Better mental health today

5 Steps to better mental well-being

There are so many ways that are sold to help you with better mental health and with the Internet being a big part of our lives it is so hard to determine fact from fiction.  The big issue is that people tend to look at wholesale change, rather than everyday habit to help them feel better. As a result we tend to miss the really important things – the simple things. In seeking answers people tend to over-complicate what the answer (and problem) is and decide that they need 4 different types of massage as well as a several week long self development course, and only then will they feel better. Unfortunately, these things just don’t last – you might get a boost from them for a few weeks (or months) but then all of a sudden you find that you are back to how you were feeling previously.

So, here are 5 things that I recommend that everyone does in order to improve their mental health. These suggestions are easy to follow through on and are something that you can build really good habits around.

  1. Exercise – it doesn’t have to be much, as exercise can help with the regulation of mood, sleep and stress. The old advice is still relevant – park a little further from work (or school pickup), add to your regular exercise routine;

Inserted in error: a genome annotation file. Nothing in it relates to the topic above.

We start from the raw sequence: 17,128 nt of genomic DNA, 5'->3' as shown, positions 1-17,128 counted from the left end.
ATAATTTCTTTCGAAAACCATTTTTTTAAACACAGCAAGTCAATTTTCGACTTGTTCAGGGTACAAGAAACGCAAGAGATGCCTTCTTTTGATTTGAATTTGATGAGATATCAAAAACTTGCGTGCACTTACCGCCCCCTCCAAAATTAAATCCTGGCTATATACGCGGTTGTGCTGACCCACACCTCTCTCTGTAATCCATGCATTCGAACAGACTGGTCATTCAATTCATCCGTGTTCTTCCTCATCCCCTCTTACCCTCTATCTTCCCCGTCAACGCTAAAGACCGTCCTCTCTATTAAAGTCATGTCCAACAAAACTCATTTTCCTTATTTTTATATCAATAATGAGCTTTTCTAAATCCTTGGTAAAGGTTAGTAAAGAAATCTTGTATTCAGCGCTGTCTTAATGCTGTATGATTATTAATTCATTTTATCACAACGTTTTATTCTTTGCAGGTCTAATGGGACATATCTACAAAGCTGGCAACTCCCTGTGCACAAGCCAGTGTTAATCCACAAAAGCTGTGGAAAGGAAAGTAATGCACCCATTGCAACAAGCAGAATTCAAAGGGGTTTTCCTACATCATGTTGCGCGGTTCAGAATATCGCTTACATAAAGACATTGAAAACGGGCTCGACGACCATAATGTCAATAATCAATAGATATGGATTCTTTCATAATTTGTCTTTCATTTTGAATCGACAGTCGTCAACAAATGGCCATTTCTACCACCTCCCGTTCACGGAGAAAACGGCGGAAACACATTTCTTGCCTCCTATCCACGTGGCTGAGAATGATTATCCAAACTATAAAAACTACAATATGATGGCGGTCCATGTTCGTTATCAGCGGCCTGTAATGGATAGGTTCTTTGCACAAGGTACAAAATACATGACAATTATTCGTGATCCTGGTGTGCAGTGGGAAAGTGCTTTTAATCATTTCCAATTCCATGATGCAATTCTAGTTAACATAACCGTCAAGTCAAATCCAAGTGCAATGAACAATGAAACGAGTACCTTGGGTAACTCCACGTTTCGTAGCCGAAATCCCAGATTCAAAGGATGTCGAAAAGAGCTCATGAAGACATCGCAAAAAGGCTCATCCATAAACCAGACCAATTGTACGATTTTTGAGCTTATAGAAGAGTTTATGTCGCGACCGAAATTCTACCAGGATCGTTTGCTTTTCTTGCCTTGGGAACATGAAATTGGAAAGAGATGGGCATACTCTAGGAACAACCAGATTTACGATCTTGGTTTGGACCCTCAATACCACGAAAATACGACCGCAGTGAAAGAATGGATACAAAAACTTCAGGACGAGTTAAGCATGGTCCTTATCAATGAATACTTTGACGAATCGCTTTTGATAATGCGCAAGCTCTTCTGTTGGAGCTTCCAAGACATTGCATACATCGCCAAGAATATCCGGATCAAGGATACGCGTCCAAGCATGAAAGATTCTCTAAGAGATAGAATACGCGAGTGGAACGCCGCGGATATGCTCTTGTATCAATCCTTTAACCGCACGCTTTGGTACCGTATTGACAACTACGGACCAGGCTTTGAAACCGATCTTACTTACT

2. Breathe – mindfulness meditation isn’t about donning robes and reaching nirvana, it is about slowing your head down enough so that you are able to be present in the moment and deal with things as they come (rather than worrying about the past or the future) – I use the Smiling Mind app – great, short and effective meditations for busy people. Have kids and don’t have time? Stop making excuses – the app also has a kids program that you can do with them;
  3. Socialise – just speak to someone! Whether it is messaging an old friend, spending time getting to know a colleague or catching up with a family member in person, or online – it doesn’t matter. Engagement with others helps us to externalise problems and also to assist in building perspective around what we are currently dealing with;
  4. Challenge yourself – make sure that you are not taking the easy route. Is there an email to a colleague that you are dreading? Send it. Have you put off your tax return this year because of the amount of paperwork? Start putting it together. The problem is, the more stressed we become the easier our brains try to take it on us, as a result all the things that cause stress tend to build up and the more that we push it back, the more stress it builds. On top of all your challenging tasks? Find a new one – try places like Udemy or Coursera to learn a new skill or language (at your own pace)
  5. Do something for enjoyment – Remember hobbies? Probably not. Find a new hobby, engage with an old one. “But I’m time poor” I constantly hear, but yet people keep up to date with The Bachelor or their Facebook friends. As with all of the other items on this list, the amount of time isn’t important, the engagement is. Play the guitar for 10 minutes, break out the crochet hooks and make something, read a book – the process, not the outcome, is the goal.

Remember that these are general tips for mental wellbeing and not for the treatment of mental health disorders. If you are struggling with your mental health, please get in contact with your GP or contact me to book an appointment (online or face to face).

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